Former San Diego Chargers running back, Chuck Muncie, has died at the age of 60.
Harry Vance “Chuck” Muncie died Monday evening of a heart attack according to a statement from the family.
His daughter, Danielle Ward, said Muncie was a great man, a loving father and doting grandfather to three.
"His work with at-risk youth, the Boys and Girls Clubs and his foundation were the things that really made him shine," Ward added.
The Chargers posted images of Muncie on to their Twitter account saying, "Very sad news of the passing of former Chargers RB Chuck Muncie. Our thoughts are with the whole Muncie family."
The star of the New Orleans Saints was traded to the Chargers in 1980. NBC Sports reports the he was even better in San Diego than he had been in New Orleans.
In 1989, Muncie was sentenced to 18 months in prison for selling cocaine but later turned his life around and worked with others struggling with addiction and young people facing the pressure to join street gangs.
Former San Diego Charger and NBC 7’s Sports Director Jim Laslavic played with Muncie and said he was one of the veterans he always looked forward to seeing when Bolts got together.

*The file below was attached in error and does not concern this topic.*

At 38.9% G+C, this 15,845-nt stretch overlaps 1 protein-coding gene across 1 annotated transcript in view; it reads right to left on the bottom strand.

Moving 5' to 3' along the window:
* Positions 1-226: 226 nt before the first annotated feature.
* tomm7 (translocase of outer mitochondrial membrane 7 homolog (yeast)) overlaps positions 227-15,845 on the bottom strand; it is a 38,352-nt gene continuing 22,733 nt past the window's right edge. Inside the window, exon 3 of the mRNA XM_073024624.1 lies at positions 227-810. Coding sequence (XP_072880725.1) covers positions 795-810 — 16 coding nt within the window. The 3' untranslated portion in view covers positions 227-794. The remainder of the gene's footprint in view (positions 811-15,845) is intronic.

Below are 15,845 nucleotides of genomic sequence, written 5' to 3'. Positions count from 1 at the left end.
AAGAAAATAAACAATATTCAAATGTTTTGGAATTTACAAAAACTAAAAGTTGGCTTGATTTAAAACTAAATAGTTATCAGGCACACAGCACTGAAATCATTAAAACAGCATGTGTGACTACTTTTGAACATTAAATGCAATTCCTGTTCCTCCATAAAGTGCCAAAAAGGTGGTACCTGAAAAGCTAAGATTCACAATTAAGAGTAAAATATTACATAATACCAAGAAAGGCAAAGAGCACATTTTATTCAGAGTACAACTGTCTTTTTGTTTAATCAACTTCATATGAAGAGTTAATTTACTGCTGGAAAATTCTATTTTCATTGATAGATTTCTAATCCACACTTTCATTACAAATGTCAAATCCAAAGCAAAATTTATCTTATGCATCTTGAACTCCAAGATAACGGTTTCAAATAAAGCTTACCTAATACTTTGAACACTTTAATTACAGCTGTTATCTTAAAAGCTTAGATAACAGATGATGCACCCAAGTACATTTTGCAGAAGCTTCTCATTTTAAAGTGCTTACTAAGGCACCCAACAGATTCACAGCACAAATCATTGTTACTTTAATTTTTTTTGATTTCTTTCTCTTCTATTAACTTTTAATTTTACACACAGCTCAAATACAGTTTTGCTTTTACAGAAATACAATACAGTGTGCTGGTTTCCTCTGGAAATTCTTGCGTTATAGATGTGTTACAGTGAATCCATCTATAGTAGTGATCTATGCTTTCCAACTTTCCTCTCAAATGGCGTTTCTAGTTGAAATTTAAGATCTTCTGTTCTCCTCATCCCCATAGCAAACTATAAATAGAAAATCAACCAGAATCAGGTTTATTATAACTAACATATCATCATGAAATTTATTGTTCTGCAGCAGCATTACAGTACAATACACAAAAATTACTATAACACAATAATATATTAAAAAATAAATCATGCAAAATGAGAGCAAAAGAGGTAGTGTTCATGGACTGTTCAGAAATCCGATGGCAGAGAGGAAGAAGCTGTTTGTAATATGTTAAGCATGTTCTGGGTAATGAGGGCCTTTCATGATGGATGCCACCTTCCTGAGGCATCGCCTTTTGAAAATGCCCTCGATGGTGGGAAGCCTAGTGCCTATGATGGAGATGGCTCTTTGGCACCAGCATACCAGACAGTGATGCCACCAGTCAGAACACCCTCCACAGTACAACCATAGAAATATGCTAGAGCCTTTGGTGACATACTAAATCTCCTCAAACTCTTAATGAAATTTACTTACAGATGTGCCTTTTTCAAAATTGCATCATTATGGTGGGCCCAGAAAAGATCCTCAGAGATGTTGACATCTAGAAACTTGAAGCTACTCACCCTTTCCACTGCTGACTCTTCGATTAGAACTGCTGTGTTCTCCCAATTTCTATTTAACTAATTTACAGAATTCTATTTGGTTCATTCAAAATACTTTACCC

Sports radio talk show host Steve Adler had this to say about the Chargers running back, “Sad to hear Chuck Muncie passed. The few times I met him, he was a very humble man.”
The running back's former wife Robyn Hood said the former NFL star changed the lives of hundreds of kids.
"His most impressive work was done in the second chapter of his life where he lived his life with great transparency. His life became that of an open book. He simply wanted others to learn from his mistakes," Hood said in the family's statement.
Former COO of the Chargers Jim Steeg posted this update to Twitter Tuesday, “Lost a good friend, great player & person who used his struggles to help others straighten out their lives, RIP Chuck Muncie.”
The family asked that those looking to honor Muncie's memory support their local Boys and Girls Club or any other youth related program.
Muncie was a member of the 1975 Pac 8 Championship Golden Bears.
"We were Florida State and Miami of our era, without all the hype and the self-promotion," Muncie once said of his teammates. "We had so many guys performing at such a high level, nobody was concerned about their individual statistics. It's not like that anymore. That was a special football team."